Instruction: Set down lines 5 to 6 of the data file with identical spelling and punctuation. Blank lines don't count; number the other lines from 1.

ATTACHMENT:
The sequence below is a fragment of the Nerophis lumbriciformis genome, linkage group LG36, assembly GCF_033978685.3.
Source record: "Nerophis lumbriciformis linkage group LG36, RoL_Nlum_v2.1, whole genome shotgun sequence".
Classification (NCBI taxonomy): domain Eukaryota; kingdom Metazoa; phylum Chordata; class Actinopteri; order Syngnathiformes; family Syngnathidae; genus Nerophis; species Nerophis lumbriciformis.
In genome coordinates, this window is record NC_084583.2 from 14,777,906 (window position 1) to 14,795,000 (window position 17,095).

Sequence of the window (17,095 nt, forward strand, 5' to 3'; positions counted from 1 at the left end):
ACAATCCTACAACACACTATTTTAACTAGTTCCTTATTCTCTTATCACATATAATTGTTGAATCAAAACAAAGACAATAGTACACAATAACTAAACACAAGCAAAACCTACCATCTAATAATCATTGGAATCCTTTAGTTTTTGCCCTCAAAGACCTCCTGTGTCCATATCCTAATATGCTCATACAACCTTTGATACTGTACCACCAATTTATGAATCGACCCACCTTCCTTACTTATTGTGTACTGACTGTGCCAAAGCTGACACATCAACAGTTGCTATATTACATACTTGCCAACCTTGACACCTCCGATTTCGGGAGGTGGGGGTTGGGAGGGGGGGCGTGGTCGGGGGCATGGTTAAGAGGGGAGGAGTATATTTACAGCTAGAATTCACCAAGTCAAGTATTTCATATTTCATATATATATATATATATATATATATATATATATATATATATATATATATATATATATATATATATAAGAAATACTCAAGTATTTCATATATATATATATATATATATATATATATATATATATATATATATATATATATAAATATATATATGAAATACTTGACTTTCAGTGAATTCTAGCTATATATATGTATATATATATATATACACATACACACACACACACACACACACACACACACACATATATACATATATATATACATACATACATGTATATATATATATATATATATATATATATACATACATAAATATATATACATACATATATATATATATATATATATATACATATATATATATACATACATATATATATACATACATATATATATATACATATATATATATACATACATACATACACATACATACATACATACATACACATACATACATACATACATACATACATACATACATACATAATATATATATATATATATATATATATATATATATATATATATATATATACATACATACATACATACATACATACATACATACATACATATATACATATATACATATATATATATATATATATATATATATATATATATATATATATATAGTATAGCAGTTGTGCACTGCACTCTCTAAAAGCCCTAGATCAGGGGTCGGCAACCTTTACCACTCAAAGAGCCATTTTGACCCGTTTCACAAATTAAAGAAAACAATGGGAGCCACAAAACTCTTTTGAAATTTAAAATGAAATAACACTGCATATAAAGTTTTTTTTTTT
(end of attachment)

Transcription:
Sequence of the window (17,095 nt, forward strand, 5' to 3'; positions counted from 1 at the left end):
ACAATCCTACAACACACTATTTTAACTAGTTCCTTATTCTCTTATCACATATAATTGTTGAATCAAAACAAAGACAATAGTACACAATAACTAAACACAAGCAAAACCTACCATCTAATAATCATTGGAATCCTTTAGTTTTTGCCCTCAAAGACCTCCTGTGTCCATATCCTAATATGCTCATACAACCTTTGATACTGTACCACCAATTTATGAATCGACCCACCTTCCTTACTTATTGTGTACTGACTGTGCCAAAGCTGACACATCAACAGTTGCTATATTACATACTTGCCAACCTTGACACCTCCGATTTCGGGAGGTGGGGGTTGGGAGGGGGGGCGTGGTCGGGGGCATGGTTAAGAGGGGAGGAGTATATTTACAGCTAGAATTCACCAAGTCAAGTATTTCATATTTCATATATATATATATATATATATATATATATATATATATATATATATATATATATATATATATATATAAGAAATACTCAAGTATTTCATATATATATATATATATATATATATATATATATATATATATATATATATATATAAATATATATATGAAATACTTGACTTTCAGTGAATTCTAGCTATATATATGTATATATATATATATACACATACACACACACACACACACACACACACACACACATATATACATATATATATACATACATACATGTATATATATATATATATATATATATATATACATACATAAATATATATACATACATATATATATATATATATATATATACATATATATATATACATACATATATATATACATACATATATATATATACATATATATATATACATACATACATACACATACATACATACATACATACACATACATACATACATACATACATACATACATACATACATAATATATATATATATATATATATATATATATATATATATATATATATATACATACATACATACATACATACATACATACATACATACATATATACATATATACATATATATATATATATATATATATATATATATATATATATATATATAGTATAGCAGTTGTGCACTGCACTCTCTAAAAGCCCTAGATCAGGGGTCGGCAACCTTTACCACTCAAAGAGCCATTTTGACCCGTTTCACAAATTAAAGAAAACAATGGGAGCCACAAAACTCTTTTGAAATTTAAAATGAAATAACACTGCATATAAAGTTTTTTTTTTT